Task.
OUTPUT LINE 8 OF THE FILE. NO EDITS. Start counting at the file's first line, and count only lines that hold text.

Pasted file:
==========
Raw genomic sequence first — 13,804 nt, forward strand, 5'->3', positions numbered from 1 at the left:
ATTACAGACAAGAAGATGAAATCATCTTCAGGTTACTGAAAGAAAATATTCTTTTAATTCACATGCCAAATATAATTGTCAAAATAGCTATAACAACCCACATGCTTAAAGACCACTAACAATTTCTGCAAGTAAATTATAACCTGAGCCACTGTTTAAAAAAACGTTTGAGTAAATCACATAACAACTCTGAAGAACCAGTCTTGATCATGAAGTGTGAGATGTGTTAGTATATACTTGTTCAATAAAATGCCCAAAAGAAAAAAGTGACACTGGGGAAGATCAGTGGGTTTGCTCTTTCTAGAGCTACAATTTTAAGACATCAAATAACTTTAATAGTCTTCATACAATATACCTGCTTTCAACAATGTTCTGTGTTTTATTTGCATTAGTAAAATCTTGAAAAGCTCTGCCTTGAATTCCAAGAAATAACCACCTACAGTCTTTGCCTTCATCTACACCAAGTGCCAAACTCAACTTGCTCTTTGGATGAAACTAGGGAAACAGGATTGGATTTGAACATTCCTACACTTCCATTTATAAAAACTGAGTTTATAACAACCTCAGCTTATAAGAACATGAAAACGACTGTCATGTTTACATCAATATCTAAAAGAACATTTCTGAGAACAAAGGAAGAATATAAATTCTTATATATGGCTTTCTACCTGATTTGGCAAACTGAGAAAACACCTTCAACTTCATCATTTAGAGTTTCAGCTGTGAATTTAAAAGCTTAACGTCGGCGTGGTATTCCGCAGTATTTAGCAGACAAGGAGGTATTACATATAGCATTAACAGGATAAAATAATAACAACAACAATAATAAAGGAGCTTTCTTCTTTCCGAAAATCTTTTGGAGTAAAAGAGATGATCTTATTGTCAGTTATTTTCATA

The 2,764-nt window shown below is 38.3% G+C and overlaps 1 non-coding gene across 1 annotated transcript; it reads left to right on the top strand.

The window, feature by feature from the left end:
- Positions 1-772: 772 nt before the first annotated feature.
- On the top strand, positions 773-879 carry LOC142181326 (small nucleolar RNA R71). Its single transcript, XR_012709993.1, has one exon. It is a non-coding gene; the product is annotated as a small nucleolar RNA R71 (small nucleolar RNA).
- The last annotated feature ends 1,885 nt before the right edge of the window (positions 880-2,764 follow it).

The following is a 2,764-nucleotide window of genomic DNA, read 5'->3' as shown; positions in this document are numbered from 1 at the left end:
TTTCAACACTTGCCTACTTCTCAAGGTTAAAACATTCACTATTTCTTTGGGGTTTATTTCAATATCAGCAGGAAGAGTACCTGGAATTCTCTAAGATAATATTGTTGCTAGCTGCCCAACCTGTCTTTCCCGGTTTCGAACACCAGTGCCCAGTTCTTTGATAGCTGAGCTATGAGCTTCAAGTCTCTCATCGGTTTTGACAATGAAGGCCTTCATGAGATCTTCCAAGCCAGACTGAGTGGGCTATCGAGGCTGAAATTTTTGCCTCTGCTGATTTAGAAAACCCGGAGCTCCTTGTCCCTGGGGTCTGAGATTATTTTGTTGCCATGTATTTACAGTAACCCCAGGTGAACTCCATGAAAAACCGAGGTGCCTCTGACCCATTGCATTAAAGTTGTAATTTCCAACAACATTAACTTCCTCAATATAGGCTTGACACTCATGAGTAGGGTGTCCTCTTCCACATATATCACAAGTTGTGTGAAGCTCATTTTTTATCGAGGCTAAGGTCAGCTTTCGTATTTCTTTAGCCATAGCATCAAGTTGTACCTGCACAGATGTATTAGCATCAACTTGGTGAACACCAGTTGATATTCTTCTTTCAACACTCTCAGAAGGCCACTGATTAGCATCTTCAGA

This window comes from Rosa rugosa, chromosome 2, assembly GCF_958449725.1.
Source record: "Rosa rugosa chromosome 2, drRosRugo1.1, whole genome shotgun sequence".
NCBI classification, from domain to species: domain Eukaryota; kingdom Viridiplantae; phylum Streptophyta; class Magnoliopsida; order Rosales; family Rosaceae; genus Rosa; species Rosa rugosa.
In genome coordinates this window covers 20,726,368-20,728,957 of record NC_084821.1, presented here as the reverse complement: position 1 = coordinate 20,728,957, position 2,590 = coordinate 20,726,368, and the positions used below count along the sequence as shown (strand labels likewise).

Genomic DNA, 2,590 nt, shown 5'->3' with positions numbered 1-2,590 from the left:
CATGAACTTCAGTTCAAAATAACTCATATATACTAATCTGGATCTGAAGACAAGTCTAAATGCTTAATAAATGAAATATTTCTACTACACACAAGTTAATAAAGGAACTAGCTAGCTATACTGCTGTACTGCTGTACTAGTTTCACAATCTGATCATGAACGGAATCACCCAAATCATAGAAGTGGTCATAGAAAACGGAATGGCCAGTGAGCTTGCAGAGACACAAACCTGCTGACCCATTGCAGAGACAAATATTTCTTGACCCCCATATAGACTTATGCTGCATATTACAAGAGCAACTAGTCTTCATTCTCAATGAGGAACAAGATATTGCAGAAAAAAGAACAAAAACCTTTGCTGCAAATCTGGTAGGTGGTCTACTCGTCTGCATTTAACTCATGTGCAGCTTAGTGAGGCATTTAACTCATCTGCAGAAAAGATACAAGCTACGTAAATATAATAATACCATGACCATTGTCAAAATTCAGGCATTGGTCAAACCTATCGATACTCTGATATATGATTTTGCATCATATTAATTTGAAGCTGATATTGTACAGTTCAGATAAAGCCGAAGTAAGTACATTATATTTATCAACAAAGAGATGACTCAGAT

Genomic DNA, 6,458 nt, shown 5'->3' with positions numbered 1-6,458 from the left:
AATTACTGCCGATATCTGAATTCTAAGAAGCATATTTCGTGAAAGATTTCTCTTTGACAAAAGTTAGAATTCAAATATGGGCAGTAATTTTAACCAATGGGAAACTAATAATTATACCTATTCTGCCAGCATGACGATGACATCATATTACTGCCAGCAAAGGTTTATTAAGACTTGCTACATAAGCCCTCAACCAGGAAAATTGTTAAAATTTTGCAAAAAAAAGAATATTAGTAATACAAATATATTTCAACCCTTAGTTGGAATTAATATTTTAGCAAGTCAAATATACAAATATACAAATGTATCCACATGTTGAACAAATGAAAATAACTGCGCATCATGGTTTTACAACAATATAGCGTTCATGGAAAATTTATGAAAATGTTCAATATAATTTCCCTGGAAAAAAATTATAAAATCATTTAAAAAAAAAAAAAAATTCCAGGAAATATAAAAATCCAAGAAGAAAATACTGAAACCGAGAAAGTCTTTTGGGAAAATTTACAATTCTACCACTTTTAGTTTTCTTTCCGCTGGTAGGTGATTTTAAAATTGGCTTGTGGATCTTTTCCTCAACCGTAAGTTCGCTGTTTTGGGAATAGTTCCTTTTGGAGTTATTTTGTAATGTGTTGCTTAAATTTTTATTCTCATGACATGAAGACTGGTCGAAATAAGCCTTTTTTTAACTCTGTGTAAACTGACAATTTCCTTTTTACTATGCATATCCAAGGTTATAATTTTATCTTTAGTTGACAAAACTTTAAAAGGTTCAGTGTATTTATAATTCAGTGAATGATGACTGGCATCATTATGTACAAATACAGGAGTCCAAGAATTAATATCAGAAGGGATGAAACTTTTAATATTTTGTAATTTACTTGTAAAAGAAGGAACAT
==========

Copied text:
The following is a 2,764-nucleotide window of genomic DNA, read 5'->3' as shown; positions in this document are numbered from 1 at the left end: